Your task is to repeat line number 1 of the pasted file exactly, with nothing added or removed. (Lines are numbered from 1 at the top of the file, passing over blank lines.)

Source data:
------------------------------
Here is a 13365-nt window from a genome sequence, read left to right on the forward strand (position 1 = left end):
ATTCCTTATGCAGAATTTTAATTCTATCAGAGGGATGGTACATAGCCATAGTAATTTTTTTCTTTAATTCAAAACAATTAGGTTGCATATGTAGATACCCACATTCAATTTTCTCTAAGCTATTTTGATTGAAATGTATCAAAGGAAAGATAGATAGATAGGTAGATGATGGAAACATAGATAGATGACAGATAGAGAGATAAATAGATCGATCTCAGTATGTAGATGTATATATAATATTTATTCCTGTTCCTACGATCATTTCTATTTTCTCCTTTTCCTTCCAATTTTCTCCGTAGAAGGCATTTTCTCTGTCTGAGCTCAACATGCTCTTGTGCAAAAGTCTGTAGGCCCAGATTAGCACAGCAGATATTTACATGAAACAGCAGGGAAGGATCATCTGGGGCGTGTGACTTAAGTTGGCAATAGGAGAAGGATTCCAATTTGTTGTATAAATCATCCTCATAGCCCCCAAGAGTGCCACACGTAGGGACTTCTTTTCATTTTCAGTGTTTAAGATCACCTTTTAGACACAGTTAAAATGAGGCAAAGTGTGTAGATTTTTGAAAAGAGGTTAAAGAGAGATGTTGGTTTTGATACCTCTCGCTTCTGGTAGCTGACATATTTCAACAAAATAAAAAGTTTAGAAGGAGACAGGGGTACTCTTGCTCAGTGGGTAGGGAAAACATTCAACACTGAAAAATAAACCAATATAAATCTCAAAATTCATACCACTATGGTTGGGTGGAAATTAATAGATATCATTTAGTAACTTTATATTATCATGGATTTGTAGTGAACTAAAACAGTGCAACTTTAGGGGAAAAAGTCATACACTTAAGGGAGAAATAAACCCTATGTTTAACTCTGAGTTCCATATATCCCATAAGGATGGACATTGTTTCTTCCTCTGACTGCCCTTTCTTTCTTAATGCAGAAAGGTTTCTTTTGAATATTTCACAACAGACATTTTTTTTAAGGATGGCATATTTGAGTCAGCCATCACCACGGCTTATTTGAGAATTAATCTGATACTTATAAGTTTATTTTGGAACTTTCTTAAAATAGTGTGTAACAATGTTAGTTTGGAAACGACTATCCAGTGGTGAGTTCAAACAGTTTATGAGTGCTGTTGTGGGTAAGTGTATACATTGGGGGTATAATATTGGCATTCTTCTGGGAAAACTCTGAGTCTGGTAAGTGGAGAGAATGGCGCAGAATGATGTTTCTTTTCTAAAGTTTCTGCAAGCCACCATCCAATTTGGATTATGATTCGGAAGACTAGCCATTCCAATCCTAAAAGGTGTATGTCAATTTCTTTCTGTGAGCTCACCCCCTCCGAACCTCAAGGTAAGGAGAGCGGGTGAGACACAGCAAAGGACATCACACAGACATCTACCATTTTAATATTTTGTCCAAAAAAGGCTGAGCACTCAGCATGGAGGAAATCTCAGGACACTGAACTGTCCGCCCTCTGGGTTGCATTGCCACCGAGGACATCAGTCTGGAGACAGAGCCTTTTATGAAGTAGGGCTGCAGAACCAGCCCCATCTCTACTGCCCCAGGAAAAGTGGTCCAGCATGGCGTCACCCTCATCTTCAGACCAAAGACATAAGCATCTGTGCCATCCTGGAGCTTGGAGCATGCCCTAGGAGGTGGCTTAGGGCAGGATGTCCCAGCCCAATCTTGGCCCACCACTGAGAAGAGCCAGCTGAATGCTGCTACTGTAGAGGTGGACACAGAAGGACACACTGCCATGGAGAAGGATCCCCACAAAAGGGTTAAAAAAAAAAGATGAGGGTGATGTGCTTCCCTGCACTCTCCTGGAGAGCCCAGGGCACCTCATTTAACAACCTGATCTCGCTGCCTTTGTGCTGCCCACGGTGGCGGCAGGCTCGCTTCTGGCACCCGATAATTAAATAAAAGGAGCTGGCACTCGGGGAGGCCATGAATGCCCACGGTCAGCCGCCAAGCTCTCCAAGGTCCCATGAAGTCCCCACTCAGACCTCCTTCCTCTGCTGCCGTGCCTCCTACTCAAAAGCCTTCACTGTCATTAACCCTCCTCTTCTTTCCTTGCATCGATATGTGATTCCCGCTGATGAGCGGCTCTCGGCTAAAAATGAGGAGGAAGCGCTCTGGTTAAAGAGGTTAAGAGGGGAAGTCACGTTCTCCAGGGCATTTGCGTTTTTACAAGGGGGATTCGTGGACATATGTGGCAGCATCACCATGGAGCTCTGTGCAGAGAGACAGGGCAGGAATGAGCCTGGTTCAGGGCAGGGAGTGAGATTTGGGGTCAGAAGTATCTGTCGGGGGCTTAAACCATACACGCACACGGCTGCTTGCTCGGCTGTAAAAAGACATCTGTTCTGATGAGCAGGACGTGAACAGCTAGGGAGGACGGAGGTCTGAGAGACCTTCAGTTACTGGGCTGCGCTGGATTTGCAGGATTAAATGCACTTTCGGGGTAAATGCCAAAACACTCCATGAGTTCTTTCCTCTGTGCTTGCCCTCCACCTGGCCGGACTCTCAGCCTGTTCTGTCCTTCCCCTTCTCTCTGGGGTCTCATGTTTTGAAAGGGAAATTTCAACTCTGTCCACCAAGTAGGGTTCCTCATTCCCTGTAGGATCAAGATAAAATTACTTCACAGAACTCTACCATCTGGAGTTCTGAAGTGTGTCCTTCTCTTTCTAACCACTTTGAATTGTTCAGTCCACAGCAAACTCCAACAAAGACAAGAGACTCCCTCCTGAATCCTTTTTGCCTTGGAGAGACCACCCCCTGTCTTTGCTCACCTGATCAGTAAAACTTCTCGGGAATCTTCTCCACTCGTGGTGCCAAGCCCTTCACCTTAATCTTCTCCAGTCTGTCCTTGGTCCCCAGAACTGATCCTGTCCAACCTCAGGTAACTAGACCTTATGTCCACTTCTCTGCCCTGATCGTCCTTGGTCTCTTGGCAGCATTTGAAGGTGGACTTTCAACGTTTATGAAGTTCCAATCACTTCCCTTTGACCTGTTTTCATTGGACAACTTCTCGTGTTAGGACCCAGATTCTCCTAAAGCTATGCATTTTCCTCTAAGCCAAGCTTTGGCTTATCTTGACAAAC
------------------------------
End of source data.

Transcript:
Here is a 13365-nt window from a genome sequence, read left to right on the forward strand (position 1 = left end):